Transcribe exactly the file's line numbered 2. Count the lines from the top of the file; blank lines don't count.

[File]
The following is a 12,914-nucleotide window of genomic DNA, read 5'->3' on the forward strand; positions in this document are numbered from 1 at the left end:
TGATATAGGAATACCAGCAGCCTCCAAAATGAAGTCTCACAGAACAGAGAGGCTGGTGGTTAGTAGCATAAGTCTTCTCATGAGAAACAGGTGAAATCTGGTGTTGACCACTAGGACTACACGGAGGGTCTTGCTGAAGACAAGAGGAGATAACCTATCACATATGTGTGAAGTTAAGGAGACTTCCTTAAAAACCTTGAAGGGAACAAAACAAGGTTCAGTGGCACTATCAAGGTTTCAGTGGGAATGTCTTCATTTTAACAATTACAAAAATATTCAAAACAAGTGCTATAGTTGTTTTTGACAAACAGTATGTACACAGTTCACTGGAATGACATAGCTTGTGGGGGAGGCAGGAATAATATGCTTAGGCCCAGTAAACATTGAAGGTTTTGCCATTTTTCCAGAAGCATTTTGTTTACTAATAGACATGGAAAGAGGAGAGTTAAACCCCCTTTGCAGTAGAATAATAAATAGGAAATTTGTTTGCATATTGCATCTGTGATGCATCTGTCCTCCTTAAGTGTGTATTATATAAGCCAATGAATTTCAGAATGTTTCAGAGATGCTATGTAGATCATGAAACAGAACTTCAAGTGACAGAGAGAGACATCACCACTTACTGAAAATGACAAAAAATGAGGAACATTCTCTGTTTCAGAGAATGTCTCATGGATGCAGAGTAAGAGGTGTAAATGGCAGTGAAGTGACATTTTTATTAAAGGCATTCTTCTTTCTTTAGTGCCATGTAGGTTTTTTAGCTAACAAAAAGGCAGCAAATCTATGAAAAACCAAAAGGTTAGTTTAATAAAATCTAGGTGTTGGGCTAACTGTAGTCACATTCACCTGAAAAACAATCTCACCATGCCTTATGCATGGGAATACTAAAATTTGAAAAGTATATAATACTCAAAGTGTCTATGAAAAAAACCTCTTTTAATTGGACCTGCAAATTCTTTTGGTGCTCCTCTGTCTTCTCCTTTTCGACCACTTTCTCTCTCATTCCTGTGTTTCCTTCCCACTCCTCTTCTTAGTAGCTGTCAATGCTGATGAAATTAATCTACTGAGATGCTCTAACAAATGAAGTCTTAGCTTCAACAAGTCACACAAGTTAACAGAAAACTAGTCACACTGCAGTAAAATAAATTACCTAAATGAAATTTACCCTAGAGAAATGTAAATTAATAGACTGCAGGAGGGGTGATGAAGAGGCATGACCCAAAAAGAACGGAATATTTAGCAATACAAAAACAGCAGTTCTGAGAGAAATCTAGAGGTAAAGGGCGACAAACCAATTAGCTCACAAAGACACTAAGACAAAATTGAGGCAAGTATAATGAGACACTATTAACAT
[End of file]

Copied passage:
TGATATAGGAATACCAGCAGCCTCCAAAATGAAGTCTCACAGAACAGAGAGGCTGGTGGTTAGTAGCATAAGTCTTCTCATGAGAAACAGGTGAAATCTGGTGTTGACCACTAGGACTACACGGAGGGTCTTGCTGAAGACAAGAGGAGATAACCTATCACATATGTGTGAAGTTAAGGAGACTTCCTTAAAAACCTTGAAGGGAACAAAACAAGGTTCAGTGGCACTATCAAGGTTTCAGTGGGAATGTCTTCATTTTAACAATTACAAAAATATTCAAAACAAGTGCTATAGTTGTTTTTGACAAACAGTATGTACACAGTTCACTGGAATGACATAGCTTGTGGGGGAGGCAGGAATAATATGCTTAGGCCCAGTAAACATTGAAGGTTTTGCCATTTTTCCAGAAGCATTTTGTTTACTAATAGACATGGAAAGAGGAGAGTTAAACCCCCTTTGCAGTAGAATAATAAATAGGAAATTTGTTTGCATATTGCATCTGTGATGCATCTGTCCTCCTTAAGTGTGTATTATATAAGCCAATGAATTTCAGAATGTTTCAGAGATGCTATGTAGATCATGAAACAGAACTTCAAGTGACAGAGAGAGACATCACCACTTACTGAAAATGACAAAAAATGAGGAACATTCTCTGTTTCAGAGAATGTCTCATGGATGCAGAGTAAGAGGTGTAAATGGCAGTGAAGTGACATTTTTATTAAAGGCATTCTTCTTTCTTTAGTGCCATGTAGGTTTTTTAGCTAACAAAAAGGCAGCAAATCTATGAAAAACCAAAAGGTTAGTTTAATAAAATCTAGGTGTTGGGCTAACTGTAGTCACATTCACCTGAAAAACAATCTCACCATGCCTTATGCATGGGAATACTAAAATTTGAAAAGTATATAATACTCAAAGTGTCTATGAAAAAAACCTCTTTTAATTGGACCTGCAAATTCTTTTGGTGCTCCTCTGTCTTCTCCTTTTCGACCACTTTCTCTCTCATTCCTGTGTTTCCTTCCCACTCCTCTTCTTAGTAGCTGTCAATGCTGATGAAATTAATCTACTGAGATGCTCTAACAAATGAAGTCTTAGCTTCAACAAGTCACACAAGTTAACAGAAAACTAGTCACACTGCAGTAAAATAAATTACCTAAATGAAATTTACCCTAGAGAAATGTAAATTAATAGACTGCAGGAGGGGTGATGAAGAGGCATGACCCAAAAAGAACGGAATATTTAGCAATACAAAAACAGCAGTTCTGAGAGAAATCTAGAGGTAAAGGGCGACAAACCAATTAGCTCACAAAGACACTAAGACAAAATTGAGGCAAGTATAATGAGACACTATTAACAT